Team @mention in private channels using Microsoft Graph in Power AutomateFlow Microsoft 365 Microsoft Teams
If you are trying to perform an action in Power Automate and find that out-of-the-box actions do not suffice, perhaps using Microsoft Graph in an HTTP call will get the job done.
I recently had a requirement to @mention the team in a team private channel. It is possible to do an @mention to an individual but what if you want to notify everyone in the team channel about an important event?
Here is where Microsoft Graph using delegated permissions can get the requirement across the line. Kudos to Laura Kokkarinenn on her great blog for pointing me towards Microsoft Graph.
This solution does require two Premium actions, the Key Vault and HTTP. Whilst the Key Vault is recommended for security it is not essential but the Premium HTTP is required.
The first requirement is setting up an Application Registration in Azure Active Directory to use for OAuth 2.0 authentication in your HTTP Graph calls.
Create a new application:
Give it a meaningful name and go with the default choices, then select Register. On the next screen where you choose Call APIs. You will get a default User.read, select Add a permission and on the next screen select Microsoft Graph.
Then, depending on the requirements on your solution, Delegated or Application permissions. In my particular case to be able to use Channel.Message.Send, this was only available as a Delegated Permission.
Select the permissions the application needs:
Now that you have an application with the requisite permissions, create a client secret.
At this point when the client secret displays, copy the ‘Value’ column as this will be obscured when you next view the secret details.
Important: copy this key as you will need this in the Azure Key Vault to use in the Power Automate solution. If you write it down somewhere, ensure it is encrypted/protected.
Go back to the Overview tab for your new application and note the Directory (tenant) ID and the Application (client) ID.
The Client Secret, and the Service Account (non-MFA) account password for use in the Power Automate solution are sensitive information, we would recommend setting up a Key Vault and storing the sensitive information in the Key Vault Secrets. Power Automate has actions to access the Key Vault but these are Premium actions.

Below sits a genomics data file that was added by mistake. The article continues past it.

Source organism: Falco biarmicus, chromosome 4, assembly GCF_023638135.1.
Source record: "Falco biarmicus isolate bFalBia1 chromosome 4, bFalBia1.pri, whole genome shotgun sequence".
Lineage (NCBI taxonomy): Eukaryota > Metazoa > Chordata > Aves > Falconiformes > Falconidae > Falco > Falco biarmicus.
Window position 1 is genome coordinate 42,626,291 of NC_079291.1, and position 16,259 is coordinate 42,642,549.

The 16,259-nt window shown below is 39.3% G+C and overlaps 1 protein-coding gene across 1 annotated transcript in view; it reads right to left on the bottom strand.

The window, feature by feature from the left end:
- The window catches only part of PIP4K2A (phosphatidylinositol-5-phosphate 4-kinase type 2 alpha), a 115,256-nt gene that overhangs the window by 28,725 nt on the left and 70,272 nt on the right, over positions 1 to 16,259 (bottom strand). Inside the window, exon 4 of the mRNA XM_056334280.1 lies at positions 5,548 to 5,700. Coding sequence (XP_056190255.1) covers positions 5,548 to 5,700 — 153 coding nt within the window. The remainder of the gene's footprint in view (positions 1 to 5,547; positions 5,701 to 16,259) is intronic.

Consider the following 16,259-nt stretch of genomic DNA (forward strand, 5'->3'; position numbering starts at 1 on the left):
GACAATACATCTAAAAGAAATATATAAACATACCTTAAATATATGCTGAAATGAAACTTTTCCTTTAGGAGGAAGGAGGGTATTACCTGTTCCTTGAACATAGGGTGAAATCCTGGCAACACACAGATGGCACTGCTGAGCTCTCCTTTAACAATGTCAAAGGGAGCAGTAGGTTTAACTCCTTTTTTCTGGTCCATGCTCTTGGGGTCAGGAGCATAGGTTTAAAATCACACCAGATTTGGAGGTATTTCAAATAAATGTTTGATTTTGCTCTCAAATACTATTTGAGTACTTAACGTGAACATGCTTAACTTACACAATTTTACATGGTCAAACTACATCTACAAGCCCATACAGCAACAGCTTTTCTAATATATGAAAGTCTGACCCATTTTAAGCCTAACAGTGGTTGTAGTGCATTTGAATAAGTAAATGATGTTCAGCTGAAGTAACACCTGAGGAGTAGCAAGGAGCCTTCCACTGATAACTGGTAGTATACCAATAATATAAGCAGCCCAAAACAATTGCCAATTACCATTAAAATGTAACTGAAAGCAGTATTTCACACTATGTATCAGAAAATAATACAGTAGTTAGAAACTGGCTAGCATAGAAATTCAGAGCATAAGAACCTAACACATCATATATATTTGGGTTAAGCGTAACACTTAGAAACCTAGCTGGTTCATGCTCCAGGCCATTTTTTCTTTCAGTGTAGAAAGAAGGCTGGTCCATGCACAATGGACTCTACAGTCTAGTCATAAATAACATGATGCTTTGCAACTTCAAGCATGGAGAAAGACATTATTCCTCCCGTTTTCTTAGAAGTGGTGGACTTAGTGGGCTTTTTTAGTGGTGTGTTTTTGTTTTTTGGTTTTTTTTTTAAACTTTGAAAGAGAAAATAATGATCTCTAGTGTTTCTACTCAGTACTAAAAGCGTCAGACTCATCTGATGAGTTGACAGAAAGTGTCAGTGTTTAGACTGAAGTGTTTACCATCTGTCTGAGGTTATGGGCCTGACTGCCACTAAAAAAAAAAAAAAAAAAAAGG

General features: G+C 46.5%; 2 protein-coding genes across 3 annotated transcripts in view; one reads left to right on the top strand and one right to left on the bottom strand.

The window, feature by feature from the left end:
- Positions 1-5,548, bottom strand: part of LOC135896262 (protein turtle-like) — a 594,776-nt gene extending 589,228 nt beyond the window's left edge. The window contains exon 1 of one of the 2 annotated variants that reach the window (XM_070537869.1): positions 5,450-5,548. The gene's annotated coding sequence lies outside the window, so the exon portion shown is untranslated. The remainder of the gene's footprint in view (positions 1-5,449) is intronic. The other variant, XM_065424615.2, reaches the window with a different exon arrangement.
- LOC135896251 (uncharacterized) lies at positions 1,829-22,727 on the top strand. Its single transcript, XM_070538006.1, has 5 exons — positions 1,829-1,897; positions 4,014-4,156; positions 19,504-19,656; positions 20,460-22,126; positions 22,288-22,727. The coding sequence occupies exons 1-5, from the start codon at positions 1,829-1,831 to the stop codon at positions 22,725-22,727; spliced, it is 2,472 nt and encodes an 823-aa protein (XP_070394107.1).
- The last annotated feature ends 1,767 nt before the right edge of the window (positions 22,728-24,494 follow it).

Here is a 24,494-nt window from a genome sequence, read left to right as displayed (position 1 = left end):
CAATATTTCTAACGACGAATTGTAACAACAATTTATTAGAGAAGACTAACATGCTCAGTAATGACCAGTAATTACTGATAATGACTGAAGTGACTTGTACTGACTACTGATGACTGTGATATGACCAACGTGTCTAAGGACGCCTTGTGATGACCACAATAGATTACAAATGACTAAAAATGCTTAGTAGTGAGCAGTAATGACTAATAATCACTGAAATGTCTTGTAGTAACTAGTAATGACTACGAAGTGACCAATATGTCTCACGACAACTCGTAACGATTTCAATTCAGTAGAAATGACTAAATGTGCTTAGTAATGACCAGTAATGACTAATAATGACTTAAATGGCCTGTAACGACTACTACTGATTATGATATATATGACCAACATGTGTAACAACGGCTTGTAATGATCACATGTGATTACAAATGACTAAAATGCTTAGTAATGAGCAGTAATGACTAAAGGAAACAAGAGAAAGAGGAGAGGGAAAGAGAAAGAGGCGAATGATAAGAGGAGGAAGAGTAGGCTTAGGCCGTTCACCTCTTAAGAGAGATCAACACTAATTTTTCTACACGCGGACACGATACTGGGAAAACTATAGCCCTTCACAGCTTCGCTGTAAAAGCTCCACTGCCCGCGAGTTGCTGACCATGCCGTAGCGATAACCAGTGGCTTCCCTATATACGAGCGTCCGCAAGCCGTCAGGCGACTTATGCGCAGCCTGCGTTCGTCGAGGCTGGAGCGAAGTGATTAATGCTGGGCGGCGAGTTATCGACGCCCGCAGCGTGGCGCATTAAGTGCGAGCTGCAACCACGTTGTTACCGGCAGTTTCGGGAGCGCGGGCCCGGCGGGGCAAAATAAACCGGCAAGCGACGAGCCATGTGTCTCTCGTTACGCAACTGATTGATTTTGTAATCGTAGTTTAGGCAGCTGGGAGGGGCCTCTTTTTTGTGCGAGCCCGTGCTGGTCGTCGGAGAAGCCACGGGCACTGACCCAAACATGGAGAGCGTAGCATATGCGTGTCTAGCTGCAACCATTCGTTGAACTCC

Create your new Power Automate Workflow, with a manual trigger, then setup variables for:
The first three, TenantID, ClientID and ClientSecret you already have noted from the Azure AD Application.
Finding the TeamGUID is most easily obtained from the Teams Admin Centre, click on the Team and the GUID is in the browser address bar. Similarly, clicking on the channel will show the ChannelGUID in the address bar. Typically in the format of 19:[email protected].
Set up a new Connection to the Azure Key Vault which will allow you to use the Out-of-the-box workflow Actions to get the keys for the remaining two variables.
Now that we have our variables all set up, with secret encoded using a Compose and channelGUID we will use an HTTP Graph call to obtain a valid access token.
Note : this again is a Premium action.
Use an HTTP POST action to:
As always with an HTTP request, run the workflow once now so that you can get the output schema from a successfully run.
Use the Body JSON to generate your schema
Lastly, add Bearer as a prefix to your token.
Important that there is a space between the word Bearer and the token.
Add any logic your solution requires and to post an @Mention to the whole Team in your Private Channel use an HTTP POST as follows.
Authorization : <variables(AuthorizationHeaderValue>
“content”: “<at id=\”0\”><variables(‘ChannelName’)></at><p>YOUR MESSAGE TO THE TEAM</p>”,
This will then generate the message posted to the team such that all the members of that channel will get an alert.
If you have any difficulty with the formatting of the JSON in the body, it is always worth using https://developer.microsoft.com/en-us/graph/graph-explorer to test your syntax.